When lockdown restrictions began to lift in May and workers started returning to their jobs, the number of people collecting unemployment checks began to fall fairly quickly and then settled into a slower pattern of decline.
Figure 1 shows the number of “continued claims” reported statewide by the State Employment Security Department (ESD). Continued claims are claims that ESD has deemed valid and eligible for payments. A claim remains in “continued” status until the claimant has not filed a weekly benefit claim for four weeks (claimants are not required to report their employment status–they just stop filing weekly claims for payment). So in any given week, some number of continued claims represent workers who have gone back to permanent employment within the past three weeks. At the same time, continued claims do not include the newest claim filers.
The number of businesses that reopen will begin to slow, as we get down to the sectors that simply cannot operate as long as the pandemic rages on. Much of the entertainment and travel business will remain closed or severely curtailed for the foreseeable future. Some workers will shift over into sector that are expanding, like internet commerce and logistics, but others will remain unemployed.
And even as workers return to jobs or find new ones, employers are laying off workers as they find they cannot sustain their operations during the slow recovery. But on net, workers leaving unemployment status outnumber those joining, hence the falling number of continued claims.
Figure 2 shows the change in continued claims by occupation between the week ending April 18 and the week ending August 15.The employment share is based on average employment for that occupation in 2019.
The drop in claims has been most pronounced among construction occupations and manufacturing. Food service occupations, where the most job loss occurred, have returned somewhat, but unemployment remains high in the sector. Management occupations, which stretch across the economy, also suffer from continued high unemployment.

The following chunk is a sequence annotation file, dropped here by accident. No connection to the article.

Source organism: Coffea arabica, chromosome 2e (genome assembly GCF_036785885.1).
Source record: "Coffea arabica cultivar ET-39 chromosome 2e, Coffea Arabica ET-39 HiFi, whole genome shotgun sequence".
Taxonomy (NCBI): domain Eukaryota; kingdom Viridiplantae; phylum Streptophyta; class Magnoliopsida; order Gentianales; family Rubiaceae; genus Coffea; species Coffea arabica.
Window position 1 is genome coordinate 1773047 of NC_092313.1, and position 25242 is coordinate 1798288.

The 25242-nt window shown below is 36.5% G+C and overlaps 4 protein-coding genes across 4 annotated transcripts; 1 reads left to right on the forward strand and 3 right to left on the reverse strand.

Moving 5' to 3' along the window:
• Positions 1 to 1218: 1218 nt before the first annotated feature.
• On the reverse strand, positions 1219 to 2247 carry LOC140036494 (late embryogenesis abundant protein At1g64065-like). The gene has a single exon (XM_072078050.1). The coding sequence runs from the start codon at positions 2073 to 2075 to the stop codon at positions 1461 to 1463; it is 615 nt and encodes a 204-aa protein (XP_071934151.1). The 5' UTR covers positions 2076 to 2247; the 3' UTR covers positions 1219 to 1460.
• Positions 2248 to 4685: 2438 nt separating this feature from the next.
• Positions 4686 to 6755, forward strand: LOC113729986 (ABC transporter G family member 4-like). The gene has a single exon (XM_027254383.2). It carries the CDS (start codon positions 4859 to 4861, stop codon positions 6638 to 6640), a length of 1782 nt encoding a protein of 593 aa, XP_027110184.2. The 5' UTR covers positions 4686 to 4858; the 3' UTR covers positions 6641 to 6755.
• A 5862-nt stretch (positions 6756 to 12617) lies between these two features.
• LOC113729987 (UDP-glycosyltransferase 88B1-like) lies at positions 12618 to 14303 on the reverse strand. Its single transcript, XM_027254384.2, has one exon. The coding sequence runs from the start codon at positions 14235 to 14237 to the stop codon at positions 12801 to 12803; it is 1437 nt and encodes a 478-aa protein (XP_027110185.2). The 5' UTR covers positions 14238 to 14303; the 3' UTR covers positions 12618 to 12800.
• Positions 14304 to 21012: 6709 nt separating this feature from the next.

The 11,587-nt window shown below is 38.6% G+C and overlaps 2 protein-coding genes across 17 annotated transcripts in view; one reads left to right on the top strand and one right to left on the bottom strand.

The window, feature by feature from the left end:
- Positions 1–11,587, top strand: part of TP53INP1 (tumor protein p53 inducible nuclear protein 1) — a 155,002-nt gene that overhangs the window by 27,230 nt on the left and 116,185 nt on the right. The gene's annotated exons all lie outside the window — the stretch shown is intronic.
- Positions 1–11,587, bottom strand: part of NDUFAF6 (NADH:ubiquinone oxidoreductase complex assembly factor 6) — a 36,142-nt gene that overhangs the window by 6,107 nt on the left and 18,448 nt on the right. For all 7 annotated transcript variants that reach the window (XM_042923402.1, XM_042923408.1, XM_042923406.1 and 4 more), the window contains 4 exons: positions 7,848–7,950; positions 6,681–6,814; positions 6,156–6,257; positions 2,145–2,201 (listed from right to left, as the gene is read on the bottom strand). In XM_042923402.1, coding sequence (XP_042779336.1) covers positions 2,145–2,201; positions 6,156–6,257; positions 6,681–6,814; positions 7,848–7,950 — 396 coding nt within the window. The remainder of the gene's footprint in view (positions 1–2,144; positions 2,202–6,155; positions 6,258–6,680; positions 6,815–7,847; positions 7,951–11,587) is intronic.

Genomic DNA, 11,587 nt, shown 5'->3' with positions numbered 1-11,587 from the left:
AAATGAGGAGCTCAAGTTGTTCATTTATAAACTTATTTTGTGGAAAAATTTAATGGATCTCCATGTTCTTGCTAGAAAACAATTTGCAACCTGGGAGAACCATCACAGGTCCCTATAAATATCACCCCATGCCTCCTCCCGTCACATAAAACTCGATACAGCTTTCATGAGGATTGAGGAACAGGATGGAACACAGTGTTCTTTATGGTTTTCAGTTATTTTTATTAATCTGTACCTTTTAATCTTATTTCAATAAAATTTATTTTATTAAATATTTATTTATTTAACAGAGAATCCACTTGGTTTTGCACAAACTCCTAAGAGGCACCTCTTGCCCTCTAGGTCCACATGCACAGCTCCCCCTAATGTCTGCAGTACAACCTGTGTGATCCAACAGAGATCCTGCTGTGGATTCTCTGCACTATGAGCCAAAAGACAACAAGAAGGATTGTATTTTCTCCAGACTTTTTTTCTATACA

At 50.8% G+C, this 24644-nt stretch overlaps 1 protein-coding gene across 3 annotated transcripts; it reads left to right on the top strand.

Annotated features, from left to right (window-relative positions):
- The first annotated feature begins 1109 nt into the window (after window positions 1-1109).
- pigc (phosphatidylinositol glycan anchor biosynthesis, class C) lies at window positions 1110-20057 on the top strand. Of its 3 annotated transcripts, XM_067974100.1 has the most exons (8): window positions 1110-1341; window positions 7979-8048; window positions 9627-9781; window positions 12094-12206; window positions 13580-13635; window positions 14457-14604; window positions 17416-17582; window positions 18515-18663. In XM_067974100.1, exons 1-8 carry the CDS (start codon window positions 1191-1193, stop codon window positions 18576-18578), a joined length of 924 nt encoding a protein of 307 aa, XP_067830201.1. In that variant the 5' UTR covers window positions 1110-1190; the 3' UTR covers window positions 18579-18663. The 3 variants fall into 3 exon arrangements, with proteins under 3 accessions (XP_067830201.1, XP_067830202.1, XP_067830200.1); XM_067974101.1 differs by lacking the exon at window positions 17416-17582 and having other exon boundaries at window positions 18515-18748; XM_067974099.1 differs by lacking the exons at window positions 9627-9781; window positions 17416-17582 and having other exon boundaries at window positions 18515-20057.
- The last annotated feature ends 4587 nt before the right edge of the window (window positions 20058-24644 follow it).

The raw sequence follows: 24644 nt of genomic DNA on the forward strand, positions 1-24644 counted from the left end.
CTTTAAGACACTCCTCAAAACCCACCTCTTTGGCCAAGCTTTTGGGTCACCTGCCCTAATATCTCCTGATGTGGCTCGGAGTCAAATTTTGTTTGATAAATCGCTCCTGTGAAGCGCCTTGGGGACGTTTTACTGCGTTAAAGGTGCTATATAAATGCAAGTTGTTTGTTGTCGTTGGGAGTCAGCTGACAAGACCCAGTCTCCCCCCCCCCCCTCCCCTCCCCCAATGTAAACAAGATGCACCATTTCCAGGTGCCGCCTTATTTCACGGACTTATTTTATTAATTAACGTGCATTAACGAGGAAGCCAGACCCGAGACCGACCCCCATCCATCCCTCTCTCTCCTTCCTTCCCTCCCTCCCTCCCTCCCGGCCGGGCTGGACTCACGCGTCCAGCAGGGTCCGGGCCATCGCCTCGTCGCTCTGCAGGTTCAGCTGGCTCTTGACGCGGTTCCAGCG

(Data on unemployment claims are not a good measure of actual unemployment levels. The employment status of individuals is determined by surveys conducted by the U.S. Department of Labor each month during the week that contains the 12th day of the month. Monthly unemployment figures are reported about three weeks into the following month.)
Now that the easier part is done, it is difficult to predict the path ahead. Too many factors are in play. Will we have a resurgence of COVID cases as the weather turns? Will schools remain closed? Will large employers keep extending the time their workers can work from home (and not patronize restaurants and stores)? Will we have a normal holiday shopping season? Will a reliable vaccine appear in time for the 2021 visitor season?
In all, it looks like the employment recovery has been better than the doomsayers predicted, but not quite as fast as the optimists hoped. With unemployment now below 10 percent at the state level and near 8 percent in the Seattle area, we are out of the realm of the truly scary and back into the realm of just really bad recessions.